The House Judiciary Committee voted to reauthorize the Violence Against Women Act, but not after having to block Republican’s attempts to use the VAWA fight to remove protections for transgender people.
VAWA was initially passed in 1991, but has included protections for gay, bisexual, and transgender people since its 2013 reauthorization.
Additional protections were added into the current bill, including a requirement that the Bureau of Prisons determine the housing assignments of transgender and intersex prisoners on a case by case basis, carefully considering the safety and protection of same.
Much as they did during the 2012 reauthorization, Republicans balked at LGBTQ protections in VAWA, offering several amendments in an attempt to remove language specific to sexual orientation and gender identity.
Representative Debbie Lesko (R-AZ) requested an amendment to allow service providers such as sex segregated shelters to prohibit transgender people from being placed in them, for fear that such would be akin to “forcing organizations to take in men in women’s shelters.”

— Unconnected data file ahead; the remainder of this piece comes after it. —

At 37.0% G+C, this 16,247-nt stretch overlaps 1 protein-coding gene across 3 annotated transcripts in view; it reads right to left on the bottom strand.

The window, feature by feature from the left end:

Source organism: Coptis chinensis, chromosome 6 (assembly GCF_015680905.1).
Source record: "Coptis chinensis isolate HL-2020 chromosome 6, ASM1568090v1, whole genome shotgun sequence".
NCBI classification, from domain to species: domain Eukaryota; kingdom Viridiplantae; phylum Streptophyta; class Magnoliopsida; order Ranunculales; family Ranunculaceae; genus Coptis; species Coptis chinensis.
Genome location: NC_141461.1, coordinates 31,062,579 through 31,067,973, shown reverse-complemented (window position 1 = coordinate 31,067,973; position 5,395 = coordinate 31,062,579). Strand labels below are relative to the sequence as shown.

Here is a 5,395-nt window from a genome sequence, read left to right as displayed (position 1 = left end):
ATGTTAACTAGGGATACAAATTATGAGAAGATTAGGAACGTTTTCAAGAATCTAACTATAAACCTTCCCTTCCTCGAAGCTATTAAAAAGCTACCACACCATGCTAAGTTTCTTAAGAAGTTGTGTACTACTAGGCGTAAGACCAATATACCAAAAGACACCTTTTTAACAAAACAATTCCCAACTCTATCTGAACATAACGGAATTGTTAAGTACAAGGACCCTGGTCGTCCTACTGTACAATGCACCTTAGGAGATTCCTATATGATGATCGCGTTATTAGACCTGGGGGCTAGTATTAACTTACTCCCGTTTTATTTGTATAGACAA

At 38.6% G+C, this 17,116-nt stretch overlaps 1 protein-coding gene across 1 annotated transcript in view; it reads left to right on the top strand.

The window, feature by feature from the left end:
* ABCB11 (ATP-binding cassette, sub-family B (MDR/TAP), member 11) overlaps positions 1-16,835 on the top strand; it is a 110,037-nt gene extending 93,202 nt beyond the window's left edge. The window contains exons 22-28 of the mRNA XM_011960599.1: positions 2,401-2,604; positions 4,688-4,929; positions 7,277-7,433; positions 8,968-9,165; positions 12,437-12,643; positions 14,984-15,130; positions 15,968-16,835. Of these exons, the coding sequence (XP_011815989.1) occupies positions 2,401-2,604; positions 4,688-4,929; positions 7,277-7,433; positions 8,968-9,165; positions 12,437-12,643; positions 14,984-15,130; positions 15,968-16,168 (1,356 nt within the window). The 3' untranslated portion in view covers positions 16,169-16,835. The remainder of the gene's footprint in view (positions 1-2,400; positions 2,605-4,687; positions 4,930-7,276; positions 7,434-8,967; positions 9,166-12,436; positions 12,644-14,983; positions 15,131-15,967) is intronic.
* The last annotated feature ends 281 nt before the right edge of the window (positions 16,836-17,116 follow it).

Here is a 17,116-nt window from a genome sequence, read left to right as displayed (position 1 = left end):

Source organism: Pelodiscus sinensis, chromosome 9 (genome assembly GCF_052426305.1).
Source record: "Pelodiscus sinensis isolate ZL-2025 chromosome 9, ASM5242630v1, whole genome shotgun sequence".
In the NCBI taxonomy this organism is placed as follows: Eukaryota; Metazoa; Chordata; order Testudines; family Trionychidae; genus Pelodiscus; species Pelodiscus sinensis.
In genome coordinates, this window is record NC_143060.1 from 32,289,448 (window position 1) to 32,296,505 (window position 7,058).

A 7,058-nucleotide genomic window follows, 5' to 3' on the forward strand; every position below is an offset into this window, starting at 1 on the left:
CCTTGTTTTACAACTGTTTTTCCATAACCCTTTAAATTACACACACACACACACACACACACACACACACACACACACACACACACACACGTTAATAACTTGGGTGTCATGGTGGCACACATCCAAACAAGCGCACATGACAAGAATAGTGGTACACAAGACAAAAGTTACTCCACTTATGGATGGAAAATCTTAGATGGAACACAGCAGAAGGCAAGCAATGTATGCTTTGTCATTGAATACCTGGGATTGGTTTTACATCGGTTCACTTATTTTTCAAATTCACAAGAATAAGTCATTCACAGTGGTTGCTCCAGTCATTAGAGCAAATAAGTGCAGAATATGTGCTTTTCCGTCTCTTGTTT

“If this is called the Violence Against Women Act, it is not fair that the government is forcing these organizations to take in biological males to be sleeping right next to biological women,” said Lesko, according to the New York Times. “I don’t think that’s fair to the women.”
Lead Sponsor, Representative Karen Bass (D-CA), did offer to go with Lesko to shelters, to help her better comprehend the needs of transgender people, and how housing transgender people in gender-appropriate shelters would benefit them.
“There is no evidence to suggest that placing transgender women in shelters poses any danger to anybody,” added Representative David Cicilline (D-RI). “All it does is ensure that transgender people are safe.”
Lesko also coauthored a second amendment with Representative Steve Chabot (R-OH). In this one, faith-based organizations would be exempt from allowing transgender people to use their shelters.
Both of the above amendments failed.
Representative Louie Gohmert (R-TX) also sought to remove “gender identity” language from the bill, claiming that “It’s going to do more harm” by including it.
“What we’re talking about is gender dysphoria,” said Gohmert.
Gohmert’s request also failed to sway the House Judiciary Committee.
VAWA will now go before the full House for reauthorization, but it is expected to remain a challenging battle going forward, with more attacks over LGBTQ inclusion.